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Supreme Court 2020 Watch on Health Insurance

Amid many other cases already announced for the second half of this Supreme Court Term is a request from a group of State Attorneys General, with the support of the U.S. House of Representatives, to weigh in on the future of the Affordable Care Act. Upheld in 2012 and again in 2015, the law is once again in doubt. 

At issue in the future of the ACA are not just the 20 million people who obtain their health insurance through the Exchanges, but also the millions more affected by other parts of the law, including Medicare drug copayments, requirements for calorie counts on menus, a pathway for approval of generic copies of expensive biologic drugs and, perhaps most important politically, protections for people with preexisting conditions.

One year ago, a U.S. District Court Judge in Texas ruled that the entire law should be struck down, since the individual mandate had been eliminated. 

Last month, with the support of the White House and Justice Department, the three-judge 5th Circuit Federal Court of Appeals in New Orleans issued a 2-1 decision agreeing, and sending it back to the lower court to determine whether there are any remnants at all of the law that could survive.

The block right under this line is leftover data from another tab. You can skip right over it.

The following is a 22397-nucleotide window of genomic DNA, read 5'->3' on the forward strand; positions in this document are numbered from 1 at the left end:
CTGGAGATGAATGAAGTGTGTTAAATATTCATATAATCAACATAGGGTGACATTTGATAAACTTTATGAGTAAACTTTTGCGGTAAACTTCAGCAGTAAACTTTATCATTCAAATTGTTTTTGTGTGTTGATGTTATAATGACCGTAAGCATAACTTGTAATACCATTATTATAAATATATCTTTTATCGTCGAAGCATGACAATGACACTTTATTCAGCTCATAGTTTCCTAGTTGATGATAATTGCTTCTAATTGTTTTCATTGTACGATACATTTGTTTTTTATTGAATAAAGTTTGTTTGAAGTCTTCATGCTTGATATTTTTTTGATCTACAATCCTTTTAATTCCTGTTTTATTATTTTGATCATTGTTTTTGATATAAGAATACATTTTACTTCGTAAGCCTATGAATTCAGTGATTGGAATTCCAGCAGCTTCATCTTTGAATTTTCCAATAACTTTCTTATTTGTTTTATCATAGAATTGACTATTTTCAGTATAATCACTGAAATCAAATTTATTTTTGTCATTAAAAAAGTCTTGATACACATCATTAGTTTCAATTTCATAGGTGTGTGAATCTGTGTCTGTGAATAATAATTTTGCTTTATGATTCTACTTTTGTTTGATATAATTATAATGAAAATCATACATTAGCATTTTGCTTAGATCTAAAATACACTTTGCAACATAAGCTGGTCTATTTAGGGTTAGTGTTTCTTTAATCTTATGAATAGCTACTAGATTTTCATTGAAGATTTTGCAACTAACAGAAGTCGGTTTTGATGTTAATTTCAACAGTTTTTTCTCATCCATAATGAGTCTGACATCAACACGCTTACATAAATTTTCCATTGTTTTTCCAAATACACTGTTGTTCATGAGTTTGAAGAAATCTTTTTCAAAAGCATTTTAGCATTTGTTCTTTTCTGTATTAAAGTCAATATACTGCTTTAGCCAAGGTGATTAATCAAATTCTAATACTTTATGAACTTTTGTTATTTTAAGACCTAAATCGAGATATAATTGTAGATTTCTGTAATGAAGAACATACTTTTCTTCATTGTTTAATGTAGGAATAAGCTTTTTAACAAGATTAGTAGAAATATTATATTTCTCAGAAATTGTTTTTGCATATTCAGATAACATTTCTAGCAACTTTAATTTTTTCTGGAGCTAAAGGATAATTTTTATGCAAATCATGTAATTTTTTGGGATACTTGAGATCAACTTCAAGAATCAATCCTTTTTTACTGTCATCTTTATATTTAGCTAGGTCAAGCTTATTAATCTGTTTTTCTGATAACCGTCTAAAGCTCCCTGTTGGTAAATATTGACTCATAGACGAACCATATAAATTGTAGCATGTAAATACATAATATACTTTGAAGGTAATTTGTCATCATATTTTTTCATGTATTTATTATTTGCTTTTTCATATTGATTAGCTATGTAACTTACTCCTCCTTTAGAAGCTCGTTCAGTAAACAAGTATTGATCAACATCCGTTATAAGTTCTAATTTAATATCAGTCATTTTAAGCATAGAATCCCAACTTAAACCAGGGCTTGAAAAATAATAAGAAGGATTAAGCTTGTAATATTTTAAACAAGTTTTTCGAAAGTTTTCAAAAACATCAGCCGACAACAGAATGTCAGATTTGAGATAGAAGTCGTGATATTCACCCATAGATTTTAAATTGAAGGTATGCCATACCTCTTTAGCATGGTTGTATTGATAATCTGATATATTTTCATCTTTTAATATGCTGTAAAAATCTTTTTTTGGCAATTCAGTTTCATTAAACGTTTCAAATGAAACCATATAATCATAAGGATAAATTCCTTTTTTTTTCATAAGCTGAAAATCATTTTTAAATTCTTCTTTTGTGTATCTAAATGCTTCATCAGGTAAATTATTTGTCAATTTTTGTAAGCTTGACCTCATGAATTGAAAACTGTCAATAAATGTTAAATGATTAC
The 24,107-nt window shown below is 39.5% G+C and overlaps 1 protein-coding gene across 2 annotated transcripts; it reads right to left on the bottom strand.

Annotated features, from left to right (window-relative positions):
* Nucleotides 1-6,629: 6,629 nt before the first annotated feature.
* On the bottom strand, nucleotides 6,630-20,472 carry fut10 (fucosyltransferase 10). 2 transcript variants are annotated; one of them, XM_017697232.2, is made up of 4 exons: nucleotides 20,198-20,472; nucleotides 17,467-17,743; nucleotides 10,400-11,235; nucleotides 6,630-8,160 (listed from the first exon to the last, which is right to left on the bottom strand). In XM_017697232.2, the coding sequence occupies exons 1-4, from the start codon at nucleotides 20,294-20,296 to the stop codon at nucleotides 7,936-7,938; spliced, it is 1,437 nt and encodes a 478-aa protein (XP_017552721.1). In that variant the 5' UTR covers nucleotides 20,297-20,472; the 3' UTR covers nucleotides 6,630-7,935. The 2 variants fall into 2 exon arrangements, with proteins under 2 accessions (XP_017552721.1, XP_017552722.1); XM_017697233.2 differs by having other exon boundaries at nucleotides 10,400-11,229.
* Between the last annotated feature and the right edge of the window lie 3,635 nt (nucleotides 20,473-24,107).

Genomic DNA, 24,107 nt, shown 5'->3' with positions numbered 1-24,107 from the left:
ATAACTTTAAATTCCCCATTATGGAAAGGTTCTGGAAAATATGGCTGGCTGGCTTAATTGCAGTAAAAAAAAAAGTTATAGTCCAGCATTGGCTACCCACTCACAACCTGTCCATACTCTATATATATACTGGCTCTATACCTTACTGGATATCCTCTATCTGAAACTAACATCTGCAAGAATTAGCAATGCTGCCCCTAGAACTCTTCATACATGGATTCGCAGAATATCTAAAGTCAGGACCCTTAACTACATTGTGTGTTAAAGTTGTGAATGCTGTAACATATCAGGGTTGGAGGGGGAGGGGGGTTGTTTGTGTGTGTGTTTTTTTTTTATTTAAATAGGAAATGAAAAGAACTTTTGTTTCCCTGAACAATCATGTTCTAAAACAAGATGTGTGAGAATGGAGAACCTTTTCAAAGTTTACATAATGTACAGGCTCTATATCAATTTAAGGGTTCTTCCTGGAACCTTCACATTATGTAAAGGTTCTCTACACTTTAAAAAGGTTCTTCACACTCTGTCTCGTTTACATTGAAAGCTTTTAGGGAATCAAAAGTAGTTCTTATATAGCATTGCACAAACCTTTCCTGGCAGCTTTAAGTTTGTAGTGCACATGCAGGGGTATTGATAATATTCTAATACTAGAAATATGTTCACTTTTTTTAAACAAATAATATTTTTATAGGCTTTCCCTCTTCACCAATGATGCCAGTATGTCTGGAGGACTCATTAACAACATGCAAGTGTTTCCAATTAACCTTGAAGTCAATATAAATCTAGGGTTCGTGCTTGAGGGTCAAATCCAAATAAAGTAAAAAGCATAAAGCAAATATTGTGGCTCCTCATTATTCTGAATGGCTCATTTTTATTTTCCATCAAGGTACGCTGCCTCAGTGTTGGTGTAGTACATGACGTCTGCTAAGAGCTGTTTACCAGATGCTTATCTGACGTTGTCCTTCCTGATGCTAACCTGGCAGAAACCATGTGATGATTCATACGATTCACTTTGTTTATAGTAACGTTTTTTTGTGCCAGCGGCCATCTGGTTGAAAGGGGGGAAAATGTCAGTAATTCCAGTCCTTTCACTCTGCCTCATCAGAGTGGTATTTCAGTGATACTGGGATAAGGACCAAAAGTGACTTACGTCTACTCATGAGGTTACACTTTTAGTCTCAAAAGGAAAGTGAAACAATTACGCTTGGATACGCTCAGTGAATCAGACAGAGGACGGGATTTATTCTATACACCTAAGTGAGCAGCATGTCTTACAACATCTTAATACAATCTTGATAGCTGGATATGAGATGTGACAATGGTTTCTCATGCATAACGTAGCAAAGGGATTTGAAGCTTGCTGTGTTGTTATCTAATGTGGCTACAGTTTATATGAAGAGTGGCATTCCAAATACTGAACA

Rather than waiting, the Attorneys General of 19 States, including New York, filed a Petition on Writ of Cert. to determine among other issues, the severability of the individual mandate from the remainder of the ACA. 

The States of California, Connecticut, Delaware, Hawaii, Illinois, Massachusetts, Minnesota, New Jersey, New York, North Carolina, Oregon, Rhode Island, Vermont, Virginia, and Washington, join Kentucky, and the District of Columbia as intervenor-defendants in the district court and appellants in the court of appeals. The States of Colorado, Iowa, Michigan, and Nevada also intervene as defendants in the court of appeals. 

If the Supreme Court agrees to take the case and hear it in June, a decision would come just weeks before the 2020 Presidential election. 

"Hanging in the balance is not only health coverage for the roughly 20 million Americans directly served by the ACA, but also hundreds of millions more whose health care and coverage have been affected by the thousands of changes enacted in the law"


health, healthcare